Forum tackles mental health and addiction in Muslim community
Organizers Muslim Food Bank and Community Services Society saw turnout of over 200 people
Nasima Nastoh's son Hamed took his own life when he was just 14 years old, by jumping off the Patullo Bridge in 2000.
The Surrey woman and her husband had little idea of what their son was struggling with until they read the letter he'd left behind, which described how he had been relentlessly bullied by his classmates in his high school, often being called homophobic slurs.
Nastoh shared her family's story and read out her son's five-page letter at a forum on March 19 discussing mental health and addiction in the Canadian Muslim community.
'A big issue'
"Hamed ended his life because he felt helpless and hopeless," said Nastoh, speaking before the event to host Robyn Burns on All Points West.
"This symposium is about raising awareness about mental illness and depression, especially in the Muslim community, because they don't acknowledge that this is a big issue. Especially the families, because youth are struggling between two cultures."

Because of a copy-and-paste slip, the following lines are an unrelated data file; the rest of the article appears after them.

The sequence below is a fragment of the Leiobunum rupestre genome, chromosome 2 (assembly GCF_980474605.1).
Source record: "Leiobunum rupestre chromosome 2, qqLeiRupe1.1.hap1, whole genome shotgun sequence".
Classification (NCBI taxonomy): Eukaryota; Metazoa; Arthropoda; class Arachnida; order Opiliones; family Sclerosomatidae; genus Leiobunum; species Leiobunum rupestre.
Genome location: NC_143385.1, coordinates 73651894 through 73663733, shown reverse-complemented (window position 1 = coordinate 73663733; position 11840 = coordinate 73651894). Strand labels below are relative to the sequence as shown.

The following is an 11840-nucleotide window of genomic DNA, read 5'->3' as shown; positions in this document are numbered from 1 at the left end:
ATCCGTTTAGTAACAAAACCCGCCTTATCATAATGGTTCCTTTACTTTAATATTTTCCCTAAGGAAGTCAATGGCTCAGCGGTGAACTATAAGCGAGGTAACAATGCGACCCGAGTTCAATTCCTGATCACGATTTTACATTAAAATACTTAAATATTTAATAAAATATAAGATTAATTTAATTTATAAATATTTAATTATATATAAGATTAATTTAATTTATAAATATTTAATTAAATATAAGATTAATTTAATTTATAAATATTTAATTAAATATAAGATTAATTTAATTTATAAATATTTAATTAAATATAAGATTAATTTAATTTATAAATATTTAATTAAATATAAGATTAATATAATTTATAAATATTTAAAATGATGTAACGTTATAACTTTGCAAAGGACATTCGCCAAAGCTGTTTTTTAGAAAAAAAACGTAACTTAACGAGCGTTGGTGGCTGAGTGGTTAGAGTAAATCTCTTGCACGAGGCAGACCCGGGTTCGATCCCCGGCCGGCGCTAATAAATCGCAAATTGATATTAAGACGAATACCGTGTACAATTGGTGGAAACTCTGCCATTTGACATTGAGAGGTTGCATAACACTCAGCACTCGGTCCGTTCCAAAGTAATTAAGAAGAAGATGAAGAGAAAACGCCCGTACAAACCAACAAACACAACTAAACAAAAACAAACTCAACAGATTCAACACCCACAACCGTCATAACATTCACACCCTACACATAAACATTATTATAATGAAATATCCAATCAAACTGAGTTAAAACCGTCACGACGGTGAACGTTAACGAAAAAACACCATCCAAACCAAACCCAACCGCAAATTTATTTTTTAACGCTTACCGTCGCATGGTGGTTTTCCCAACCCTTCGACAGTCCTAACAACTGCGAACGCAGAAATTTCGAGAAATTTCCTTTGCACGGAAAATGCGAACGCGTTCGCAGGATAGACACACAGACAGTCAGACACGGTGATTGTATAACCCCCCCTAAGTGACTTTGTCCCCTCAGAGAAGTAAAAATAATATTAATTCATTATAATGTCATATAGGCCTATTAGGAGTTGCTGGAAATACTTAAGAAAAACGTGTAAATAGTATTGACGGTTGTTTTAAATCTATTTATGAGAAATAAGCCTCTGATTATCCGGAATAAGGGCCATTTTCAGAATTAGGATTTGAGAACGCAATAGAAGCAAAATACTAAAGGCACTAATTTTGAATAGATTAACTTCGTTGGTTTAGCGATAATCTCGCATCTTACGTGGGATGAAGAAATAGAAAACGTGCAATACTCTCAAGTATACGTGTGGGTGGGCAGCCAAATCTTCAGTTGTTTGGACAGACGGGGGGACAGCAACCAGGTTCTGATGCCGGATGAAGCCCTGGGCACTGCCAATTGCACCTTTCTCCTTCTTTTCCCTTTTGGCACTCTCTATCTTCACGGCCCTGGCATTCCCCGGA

The event, held at Simon Fraser University's Surrey campus, was organized by the HOPE Project, which is a program run by the Muslim Food Bank and Community Services Society in Surrey.
The forum, which is now in its second year, saw a turnout of around 200 people.
Sabrina Khan, co-ordinator for the HOPE Project, said research shows that "localized community-based initiatives" are more effective than broad, national efforts when it comes to tackling mental health and addiction issues.
"What we're really trying to do is foster resilience within the community by creating awareness and addressing those challenges in a manner that's culturally relevant."
A problem in many communities
Khan said some possible solutions would be for those working with people suffering from mental health and addiction issues to understand their backgrounds — such as the culture they come from, the language they speak.
However Khan said the problem is one that faces society as a whole.
"In general as a society, as Canadian society, we don't understand mental illness," she said.
"As a society we don't see that it's something that is like a physical illness, it just manifests mentally."
With files from CBC's All Points West
To hear the full story listen to the audio labelled: Forum focuses on mental health and addiction in the Muslim community